The Best News for Work-Life Balance in Decades?

work-life balanceMillions of overworked, middle-class employees are about to get some relief – and maybe even a salary boost – due to a proposed federal rule that many workers haven’t even heard about.

Under this rule, employees earning less than $50,400 a year would automatically be eligible for overtime compensation (i.e., pay at time and a half) when they clock in more than 40 hours a week. The changes were proposed by President Obama in June, and are currently being considered at the Labor Department. The White House plans to make the rule official law in 2016. 

As former White House economist Jared Bernstein wrote in The Washington Post earlier this year, “you’d be very hard pressed to come up with [another] rule change or executive order to lift the pay of this many middle-wage workers.” Bernstein also published an influential paper on the subject back in 2011.

This new overtime rule will likely go a long way toward restoring some long overdue work-life balance to American workers — including hotel and store managers to cooks, bookkeepers, reporters and editors — who may soon see their real hours on the job cut down. Others could end up with a raise. The White House has issued a video to explain the new policy:

Raising the income threshold would qualify nearly 5 million people to be eligible for time and a half status, according to Obama’s press secretary. It would also extend overtime pay to nearly 8.5 million new workers who have formerly been misclassified as ineligible under the current rules, according to a study issued by the Economic Policy Institute.

Moreover, the new rule could create incentives for employers to create 117,000 new jobs, according to the institute’s calculations.

While the overall impact on wealth distribution wouldn’t be as comprehensive as raising the minimum wage, it still signals a major boon for the middle class, said Ross Eisenbrey, a vice president at the Economic Policy Institute who’s tracked issues and statistics involving overtime rules for years (he also co-authored that paper with Bernstein).

“The government can do something to make [middle-class] lives better. To give them back the time they need to spend with their families. Not to make them sick at work,” Eisenbrey said.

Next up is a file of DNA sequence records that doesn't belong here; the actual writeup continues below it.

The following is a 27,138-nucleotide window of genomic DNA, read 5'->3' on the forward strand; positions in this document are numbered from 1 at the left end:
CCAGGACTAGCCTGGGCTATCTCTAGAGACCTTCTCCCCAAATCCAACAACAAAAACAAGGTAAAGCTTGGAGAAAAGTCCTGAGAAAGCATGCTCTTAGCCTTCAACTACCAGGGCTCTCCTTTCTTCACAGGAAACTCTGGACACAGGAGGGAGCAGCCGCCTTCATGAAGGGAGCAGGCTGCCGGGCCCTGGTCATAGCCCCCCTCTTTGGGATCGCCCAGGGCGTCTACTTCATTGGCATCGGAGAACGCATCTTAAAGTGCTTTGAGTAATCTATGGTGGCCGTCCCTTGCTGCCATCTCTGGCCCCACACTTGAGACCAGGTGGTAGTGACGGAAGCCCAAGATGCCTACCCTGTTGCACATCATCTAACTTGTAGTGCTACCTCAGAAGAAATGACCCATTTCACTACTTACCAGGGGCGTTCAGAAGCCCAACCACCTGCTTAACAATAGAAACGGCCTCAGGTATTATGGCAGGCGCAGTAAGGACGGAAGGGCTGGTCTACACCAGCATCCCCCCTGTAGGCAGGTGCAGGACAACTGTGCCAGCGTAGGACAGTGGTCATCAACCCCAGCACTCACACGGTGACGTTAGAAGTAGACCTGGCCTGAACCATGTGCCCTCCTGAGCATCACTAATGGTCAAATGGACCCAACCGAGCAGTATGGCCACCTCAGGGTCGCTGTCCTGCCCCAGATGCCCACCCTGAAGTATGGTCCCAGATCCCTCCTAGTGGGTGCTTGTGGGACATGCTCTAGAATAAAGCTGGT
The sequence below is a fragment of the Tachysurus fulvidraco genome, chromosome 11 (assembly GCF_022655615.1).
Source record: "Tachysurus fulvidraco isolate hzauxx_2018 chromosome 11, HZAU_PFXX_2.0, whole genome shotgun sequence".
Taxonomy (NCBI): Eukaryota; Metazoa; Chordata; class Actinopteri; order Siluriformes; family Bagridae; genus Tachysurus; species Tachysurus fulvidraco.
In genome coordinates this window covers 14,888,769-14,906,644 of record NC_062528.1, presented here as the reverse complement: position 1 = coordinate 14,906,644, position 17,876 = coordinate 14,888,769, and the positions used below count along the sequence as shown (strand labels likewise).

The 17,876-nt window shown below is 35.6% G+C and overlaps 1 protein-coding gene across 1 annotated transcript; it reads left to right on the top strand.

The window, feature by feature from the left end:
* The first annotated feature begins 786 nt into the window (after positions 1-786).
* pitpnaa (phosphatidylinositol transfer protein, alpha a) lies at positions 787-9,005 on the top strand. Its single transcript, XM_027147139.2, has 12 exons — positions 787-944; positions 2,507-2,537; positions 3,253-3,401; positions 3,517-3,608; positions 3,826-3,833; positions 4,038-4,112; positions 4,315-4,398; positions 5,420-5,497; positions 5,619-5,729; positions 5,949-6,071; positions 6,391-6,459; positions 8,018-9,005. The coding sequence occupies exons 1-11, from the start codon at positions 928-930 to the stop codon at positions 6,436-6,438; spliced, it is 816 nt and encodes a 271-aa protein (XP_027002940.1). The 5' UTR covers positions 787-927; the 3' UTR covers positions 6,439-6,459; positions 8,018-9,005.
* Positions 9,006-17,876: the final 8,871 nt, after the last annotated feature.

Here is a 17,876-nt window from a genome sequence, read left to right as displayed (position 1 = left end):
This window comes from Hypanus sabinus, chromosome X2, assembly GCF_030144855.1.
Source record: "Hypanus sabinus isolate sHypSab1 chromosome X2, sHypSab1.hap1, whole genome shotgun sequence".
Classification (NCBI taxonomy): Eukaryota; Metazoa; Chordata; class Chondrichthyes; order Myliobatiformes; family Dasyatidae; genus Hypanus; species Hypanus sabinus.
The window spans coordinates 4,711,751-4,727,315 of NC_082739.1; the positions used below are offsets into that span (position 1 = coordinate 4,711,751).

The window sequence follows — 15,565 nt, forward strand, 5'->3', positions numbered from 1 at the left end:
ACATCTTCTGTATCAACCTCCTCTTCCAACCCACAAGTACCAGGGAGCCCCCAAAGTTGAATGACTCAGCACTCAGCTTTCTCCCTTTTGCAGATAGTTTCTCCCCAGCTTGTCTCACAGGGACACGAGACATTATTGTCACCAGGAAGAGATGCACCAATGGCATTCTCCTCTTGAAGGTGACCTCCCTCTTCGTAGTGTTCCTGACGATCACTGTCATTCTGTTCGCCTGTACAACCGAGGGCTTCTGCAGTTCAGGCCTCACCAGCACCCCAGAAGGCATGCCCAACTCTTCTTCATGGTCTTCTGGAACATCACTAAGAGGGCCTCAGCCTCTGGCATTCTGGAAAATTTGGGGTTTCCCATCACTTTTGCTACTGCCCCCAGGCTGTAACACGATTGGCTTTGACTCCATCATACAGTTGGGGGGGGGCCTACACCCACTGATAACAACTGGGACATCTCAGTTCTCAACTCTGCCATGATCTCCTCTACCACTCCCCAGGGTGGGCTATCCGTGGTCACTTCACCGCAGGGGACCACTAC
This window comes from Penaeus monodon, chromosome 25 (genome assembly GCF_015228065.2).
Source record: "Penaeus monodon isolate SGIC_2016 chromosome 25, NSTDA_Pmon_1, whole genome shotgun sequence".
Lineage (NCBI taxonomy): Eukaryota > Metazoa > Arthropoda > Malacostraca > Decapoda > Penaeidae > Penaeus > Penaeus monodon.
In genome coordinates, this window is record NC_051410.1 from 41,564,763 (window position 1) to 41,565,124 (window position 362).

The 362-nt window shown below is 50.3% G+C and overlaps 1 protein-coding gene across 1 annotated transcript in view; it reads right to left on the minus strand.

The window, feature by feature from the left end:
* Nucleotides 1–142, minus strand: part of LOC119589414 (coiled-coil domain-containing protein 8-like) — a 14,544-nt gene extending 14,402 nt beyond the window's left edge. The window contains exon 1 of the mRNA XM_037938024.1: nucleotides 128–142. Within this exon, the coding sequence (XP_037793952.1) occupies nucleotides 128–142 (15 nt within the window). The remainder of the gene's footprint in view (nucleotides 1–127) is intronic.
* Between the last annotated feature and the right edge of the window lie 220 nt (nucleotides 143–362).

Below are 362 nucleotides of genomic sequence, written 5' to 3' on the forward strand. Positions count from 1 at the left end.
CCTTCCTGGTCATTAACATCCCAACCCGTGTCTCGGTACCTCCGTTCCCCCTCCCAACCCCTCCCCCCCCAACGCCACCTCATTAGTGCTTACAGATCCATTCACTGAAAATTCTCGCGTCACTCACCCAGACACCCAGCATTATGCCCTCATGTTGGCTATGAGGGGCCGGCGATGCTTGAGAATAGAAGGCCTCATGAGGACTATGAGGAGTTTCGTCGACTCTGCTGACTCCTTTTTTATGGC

His last point is especially important. Workers how put in more than 55 hours a week have a significantly higher risk of stroke and heart disease, according to a recent study. 

Originally, our federal overtime law was created during the Great Depression. The goal was to give protection to workers who had been toiling away at jobs for excessive hours with no additional compensation. Many also viewed overtime pay as a tool to create more jobs: compared to paying the same person time and a half, it’s more economical to hire someone new to work those extra hours.

Many workers, however, are exempt from overtime coverage: originally this was supposed to be executives, managers and white-collar employees – in short, positions that were fairly well-compensated. And the part of the workforce that fell into this category used to be a lot smaller. In 1975, 62% of full-time salaried workers were eligible for overtime pay, including a majority of college graduates. Yet today, a mere 8% of workers qualify for overtime.

The primary reason for that shift is the low bar for overtime pay. 2004 was the last time that threshold was raised, but even then the Bush administration didn’t change things significantly, according to Eisenbrey. Bush set the new limit of $23,660 – which was just barely over the poverty line for a family of four.

As a result of that low threshold, a huge number of salaried workers are clocking extra-long hours for extremely low hourly rates. In fact, if you calculate the time they’re putting in, often these employees earn less than minimum wage. Some are labeled “managers,” but they don’t enjoy the flexibility or creative freedom that is often associated with that title.

In some cases, people who have “manager” positions like running a gas station make less than the employees they supervise.

The American Prospect interviewed a CVS night manager earning $34,000 a year, who talked about working extremely long hours, covering for hourly employees who’d been sent home because the company wanted to avoid paying overtime. While the manager isn’t necessarily looking for time-and-a-half pay, she would like to spend more time with her kids at home.

Not surprisingly, most businesses are against increasing the overtime threshold. The National Retail Federation argues that it will cost jobs and penalize business owners from promoting hourly workers to managers. Retailers also claim it will drive employers to cut back on worker hours and hire more part-timer staff. Finally, they worry that payroll costs will go up. The Obama administration estimates the proposed rule could translate into nearly $1.2 billion a year for employers.

Employers could take a number of measures to skirt around the new overtime rules, such as giving raises to bump workers over the $50,400 threshold, cutting worker hours and hiring additional employees to compensate for the difference. “A lot of companies have tried to do a preliminary count and see how many employees would be affected,” Hammer said. The Wall Street Journal reported that businesses are “scrambling” to figure out what to do.

As of last week, nearly 198,000 individuals, businesses and industry groups had commented on the proposed rule. That alone indicates what a big deal this change is. The last time the rule changed, it drew only 75,028 comments over an even greater period of time, according to The Washington Post.

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